Oklahoma pecans harvest is good in some parts of state, not so much in others

The pecan harvest has been good in the northeastern part of Oklahoma this year, but late spring freezes in the southern part of the state have meant a less-than-bountiful crop of nuts.
by Brianna Bailey Modified: December 25, 2013 at 5:00 pm •  Published: December 24, 2013

Oklahoma's pecan harvest has been good in the northeastern part of the state this year, but late spring freezes in the southern part of the state have meant a less-than-bountiful crop of nuts.

While Oklahoma produced about 25 million pounds of pecans in 2012 and typically averages about 18 million pounds, this year's nut harvest will likely come in about 6 million pounds, said Charles Rohla, pecan grower and past president of the Oklahoma Pecan Growers Association.

“This year the crop is pretty light due to a number of factors — southern Oklahoma had three late freezes that really hurt production,” Rohla said. “The area from Bryan County to Pontotoc County was hit pretty hard.”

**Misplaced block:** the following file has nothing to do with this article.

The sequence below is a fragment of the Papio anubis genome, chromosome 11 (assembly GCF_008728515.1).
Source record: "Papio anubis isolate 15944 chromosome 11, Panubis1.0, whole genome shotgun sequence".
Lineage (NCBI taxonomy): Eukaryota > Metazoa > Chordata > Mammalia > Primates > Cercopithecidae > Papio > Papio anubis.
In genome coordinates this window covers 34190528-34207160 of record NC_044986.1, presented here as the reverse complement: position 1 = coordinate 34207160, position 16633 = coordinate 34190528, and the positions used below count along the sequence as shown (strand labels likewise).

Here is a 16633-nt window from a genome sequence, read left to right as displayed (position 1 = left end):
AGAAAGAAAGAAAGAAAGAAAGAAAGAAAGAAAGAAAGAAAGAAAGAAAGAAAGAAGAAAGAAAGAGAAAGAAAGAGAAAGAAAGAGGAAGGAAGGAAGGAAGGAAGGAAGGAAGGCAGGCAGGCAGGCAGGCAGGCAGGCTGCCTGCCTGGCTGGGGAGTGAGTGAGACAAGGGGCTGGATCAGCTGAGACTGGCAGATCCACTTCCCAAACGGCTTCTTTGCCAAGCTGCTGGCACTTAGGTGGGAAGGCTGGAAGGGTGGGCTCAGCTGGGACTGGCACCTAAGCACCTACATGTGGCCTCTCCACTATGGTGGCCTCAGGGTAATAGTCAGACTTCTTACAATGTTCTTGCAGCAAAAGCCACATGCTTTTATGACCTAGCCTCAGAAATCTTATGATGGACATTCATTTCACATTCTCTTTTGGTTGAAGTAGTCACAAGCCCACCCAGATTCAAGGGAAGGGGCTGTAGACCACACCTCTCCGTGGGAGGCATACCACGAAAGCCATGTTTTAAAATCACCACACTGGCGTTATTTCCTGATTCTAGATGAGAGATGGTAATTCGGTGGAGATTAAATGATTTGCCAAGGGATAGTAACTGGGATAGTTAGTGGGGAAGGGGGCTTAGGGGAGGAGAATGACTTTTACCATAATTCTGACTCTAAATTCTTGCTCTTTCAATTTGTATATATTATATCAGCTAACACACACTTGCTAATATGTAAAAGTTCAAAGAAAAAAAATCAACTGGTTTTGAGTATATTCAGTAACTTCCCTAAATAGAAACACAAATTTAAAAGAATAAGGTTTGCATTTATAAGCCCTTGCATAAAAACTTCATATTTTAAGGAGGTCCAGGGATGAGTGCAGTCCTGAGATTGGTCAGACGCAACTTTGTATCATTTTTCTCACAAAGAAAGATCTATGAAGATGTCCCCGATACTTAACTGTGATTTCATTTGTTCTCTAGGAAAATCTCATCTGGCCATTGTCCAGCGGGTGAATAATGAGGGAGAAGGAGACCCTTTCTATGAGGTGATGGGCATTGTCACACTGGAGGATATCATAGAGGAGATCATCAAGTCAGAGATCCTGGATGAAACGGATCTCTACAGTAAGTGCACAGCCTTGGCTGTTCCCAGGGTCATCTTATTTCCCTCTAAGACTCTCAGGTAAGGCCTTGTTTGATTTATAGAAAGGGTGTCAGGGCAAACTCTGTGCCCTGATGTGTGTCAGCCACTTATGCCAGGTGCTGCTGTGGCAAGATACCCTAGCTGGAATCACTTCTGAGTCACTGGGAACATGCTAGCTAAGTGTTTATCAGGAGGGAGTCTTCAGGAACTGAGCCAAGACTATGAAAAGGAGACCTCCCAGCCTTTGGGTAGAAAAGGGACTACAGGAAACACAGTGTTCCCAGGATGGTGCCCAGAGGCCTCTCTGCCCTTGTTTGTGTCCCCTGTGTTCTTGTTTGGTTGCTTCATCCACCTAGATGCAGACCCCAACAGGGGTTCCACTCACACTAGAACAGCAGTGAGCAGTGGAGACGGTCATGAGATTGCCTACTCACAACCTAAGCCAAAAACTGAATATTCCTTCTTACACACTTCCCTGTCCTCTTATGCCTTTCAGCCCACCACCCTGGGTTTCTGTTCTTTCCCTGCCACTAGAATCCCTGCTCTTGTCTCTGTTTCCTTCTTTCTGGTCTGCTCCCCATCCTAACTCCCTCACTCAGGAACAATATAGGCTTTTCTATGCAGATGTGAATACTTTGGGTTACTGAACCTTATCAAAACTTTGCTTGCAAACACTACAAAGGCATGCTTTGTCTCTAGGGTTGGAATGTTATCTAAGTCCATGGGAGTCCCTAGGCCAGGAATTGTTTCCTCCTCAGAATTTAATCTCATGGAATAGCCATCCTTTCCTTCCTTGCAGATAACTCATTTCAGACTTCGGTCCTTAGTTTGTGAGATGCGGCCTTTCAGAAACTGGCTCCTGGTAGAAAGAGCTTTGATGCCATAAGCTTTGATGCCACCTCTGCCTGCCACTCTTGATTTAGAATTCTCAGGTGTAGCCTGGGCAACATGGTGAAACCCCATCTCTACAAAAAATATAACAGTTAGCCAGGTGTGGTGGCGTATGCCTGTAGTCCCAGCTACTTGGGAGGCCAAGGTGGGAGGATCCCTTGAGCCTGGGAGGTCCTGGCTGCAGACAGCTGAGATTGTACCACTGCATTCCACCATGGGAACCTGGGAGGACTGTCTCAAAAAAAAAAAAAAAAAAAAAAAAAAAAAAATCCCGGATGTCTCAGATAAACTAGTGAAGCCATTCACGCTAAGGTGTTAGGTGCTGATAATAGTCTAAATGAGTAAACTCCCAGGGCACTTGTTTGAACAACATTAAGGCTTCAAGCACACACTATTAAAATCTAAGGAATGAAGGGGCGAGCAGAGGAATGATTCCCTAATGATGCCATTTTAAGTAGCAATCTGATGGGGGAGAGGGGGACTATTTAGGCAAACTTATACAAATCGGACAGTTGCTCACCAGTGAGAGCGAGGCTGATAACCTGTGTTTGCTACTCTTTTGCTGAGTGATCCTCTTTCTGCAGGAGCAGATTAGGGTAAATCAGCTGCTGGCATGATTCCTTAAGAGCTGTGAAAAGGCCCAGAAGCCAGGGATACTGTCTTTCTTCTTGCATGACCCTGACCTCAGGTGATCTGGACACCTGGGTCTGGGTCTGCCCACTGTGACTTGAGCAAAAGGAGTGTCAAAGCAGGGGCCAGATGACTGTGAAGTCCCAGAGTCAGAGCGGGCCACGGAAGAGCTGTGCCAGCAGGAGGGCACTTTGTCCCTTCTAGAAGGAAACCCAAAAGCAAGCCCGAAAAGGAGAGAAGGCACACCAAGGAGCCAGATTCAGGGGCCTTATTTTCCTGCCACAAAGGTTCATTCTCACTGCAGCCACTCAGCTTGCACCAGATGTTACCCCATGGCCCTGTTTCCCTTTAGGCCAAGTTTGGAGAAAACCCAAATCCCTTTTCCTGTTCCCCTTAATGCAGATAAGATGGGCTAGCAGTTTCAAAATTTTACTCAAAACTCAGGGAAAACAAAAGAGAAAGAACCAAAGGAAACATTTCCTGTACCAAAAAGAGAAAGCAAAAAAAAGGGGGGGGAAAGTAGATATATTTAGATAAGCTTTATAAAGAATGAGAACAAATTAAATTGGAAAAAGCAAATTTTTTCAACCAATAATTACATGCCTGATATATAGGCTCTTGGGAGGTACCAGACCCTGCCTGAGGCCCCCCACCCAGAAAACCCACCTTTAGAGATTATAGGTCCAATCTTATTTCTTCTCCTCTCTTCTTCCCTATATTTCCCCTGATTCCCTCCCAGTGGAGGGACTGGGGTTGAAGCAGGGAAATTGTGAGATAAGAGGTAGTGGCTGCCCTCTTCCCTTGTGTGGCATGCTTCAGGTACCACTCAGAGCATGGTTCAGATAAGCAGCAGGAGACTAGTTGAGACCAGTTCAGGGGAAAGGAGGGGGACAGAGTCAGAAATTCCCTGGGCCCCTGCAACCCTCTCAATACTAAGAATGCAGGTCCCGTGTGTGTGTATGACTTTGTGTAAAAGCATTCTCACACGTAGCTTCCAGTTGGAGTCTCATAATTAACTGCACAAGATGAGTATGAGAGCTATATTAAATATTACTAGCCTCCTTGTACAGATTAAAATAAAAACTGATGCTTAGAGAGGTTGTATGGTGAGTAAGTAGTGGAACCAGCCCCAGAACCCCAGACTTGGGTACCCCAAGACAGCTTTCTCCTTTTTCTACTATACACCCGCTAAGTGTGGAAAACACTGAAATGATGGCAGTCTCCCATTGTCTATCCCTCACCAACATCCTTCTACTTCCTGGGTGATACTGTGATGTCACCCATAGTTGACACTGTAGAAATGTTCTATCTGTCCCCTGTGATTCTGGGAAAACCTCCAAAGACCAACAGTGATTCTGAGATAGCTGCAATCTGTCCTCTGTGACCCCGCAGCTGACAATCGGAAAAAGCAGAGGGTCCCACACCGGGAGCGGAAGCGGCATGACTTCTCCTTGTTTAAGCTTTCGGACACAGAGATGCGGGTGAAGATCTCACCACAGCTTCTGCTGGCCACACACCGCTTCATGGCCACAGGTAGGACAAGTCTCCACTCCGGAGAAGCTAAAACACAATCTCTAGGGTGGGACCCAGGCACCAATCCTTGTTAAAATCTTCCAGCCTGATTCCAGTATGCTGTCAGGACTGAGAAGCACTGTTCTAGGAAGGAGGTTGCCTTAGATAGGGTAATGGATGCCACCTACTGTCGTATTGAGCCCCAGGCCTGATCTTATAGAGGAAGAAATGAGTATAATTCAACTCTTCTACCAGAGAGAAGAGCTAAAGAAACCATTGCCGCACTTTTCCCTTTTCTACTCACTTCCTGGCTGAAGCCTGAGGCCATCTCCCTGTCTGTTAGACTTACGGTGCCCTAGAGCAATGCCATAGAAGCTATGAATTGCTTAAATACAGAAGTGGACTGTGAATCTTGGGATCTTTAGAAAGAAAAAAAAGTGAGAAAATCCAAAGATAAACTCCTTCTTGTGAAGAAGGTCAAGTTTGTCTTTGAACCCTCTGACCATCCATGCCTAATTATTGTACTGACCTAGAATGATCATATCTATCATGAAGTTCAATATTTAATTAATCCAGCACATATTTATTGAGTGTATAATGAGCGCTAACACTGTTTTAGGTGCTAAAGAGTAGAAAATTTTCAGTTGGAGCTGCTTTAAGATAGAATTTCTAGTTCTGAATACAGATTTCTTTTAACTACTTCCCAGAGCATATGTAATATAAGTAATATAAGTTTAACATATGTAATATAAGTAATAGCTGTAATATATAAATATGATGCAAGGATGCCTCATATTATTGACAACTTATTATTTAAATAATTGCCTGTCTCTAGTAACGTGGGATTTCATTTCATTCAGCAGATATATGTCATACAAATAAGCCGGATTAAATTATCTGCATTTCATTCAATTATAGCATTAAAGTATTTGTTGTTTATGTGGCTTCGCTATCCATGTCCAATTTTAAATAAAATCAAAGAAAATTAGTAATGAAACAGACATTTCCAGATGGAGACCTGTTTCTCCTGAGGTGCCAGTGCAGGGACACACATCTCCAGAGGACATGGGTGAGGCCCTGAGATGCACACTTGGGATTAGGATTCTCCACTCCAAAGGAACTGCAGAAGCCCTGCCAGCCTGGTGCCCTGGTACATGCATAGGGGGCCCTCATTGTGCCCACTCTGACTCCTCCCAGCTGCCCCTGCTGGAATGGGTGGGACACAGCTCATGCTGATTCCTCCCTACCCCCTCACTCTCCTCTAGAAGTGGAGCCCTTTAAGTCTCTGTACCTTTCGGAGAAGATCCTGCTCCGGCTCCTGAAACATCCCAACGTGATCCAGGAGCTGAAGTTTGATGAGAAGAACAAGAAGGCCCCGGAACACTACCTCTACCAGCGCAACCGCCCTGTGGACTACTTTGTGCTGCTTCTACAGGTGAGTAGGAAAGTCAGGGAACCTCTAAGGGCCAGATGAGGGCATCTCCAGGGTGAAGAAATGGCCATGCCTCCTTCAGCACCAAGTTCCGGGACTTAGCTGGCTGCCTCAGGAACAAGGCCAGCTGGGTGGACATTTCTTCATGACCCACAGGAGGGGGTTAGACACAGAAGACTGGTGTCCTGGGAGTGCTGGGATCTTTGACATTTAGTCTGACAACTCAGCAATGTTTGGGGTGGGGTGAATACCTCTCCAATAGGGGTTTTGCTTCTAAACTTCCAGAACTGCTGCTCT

Rohla manages the Sam Roberts Noble Foundation's 500-acre pecan orchard in Burneyville on the Red River.

“Along the Red River, maybe a third of the crop has been wiped out,” Rohla said.

However, the quality of the pecans has been better this year because of the lessening of extreme drought conditions in the state, he said.

“The quality is excellent this year compared to last year,” Rohla said.

“Because of the drought, the pecans had been about a third of their normal size in previous years.”

The weather was mercifully better for pecan growers in northeastern Oklahoma, and many are reporting a good harvest this year.

“The growers that were north of I-40 — we had a good crop, but everybody south of I-40 didn't have good crop,” Peggy Knight said, who owns about 4,000 pecan trees in various stages of production with husband Bob Knight at Knight Creek Farm in Creek County.

The Knights wrapped up their harvest of paper shell pecans in late November on their 300-acre farm near Bristow and will continue harvesting native hard shell varieties through mid January.


by Brianna Bailey
Business Writer
Brianna Bailey has lived in Idaho, Germany and Southern California, but Oklahoma is her adopted home. She has a bachelor's degree in Journalism from the Univerisity of Oklahoma and has worked at several newspapers in Oklahoma and Southern...
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